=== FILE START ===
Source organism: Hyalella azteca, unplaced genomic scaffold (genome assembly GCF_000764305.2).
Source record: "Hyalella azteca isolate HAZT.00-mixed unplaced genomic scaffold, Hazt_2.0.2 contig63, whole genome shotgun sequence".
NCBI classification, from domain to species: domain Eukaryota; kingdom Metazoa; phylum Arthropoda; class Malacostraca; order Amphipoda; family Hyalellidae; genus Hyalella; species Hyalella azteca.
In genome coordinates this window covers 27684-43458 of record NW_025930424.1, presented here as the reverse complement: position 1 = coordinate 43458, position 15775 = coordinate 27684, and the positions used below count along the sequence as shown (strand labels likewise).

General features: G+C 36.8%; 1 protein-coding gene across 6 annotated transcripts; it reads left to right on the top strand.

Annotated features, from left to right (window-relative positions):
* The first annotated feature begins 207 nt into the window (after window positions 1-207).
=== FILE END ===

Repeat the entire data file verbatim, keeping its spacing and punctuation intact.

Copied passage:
Source organism: Hyalella azteca, unplaced genomic scaffold (genome assembly GCF_000764305.2).
Source record: "Hyalella azteca isolate HAZT.00-mixed unplaced genomic scaffold, Hazt_2.0.2 contig63, whole genome shotgun sequence".
NCBI classification, from domain to species: domain Eukaryota; kingdom Metazoa; phylum Arthropoda; class Malacostraca; order Amphipoda; family Hyalellidae; genus Hyalella; species Hyalella azteca.
In genome coordinates this window covers 27684-43458 of record NW_025930424.1, presented here as the reverse complement: position 1 = coordinate 43458, position 15775 = coordinate 27684, and the positions used below count along the sequence as shown (strand labels likewise).

General features: G+C 36.8%; 1 protein-coding gene across 6 annotated transcripts; it reads left to right on the top strand.

Annotated features, from left to right (window-relative positions):
* The first annotated feature begins 207 nt into the window (after window positions 1-207).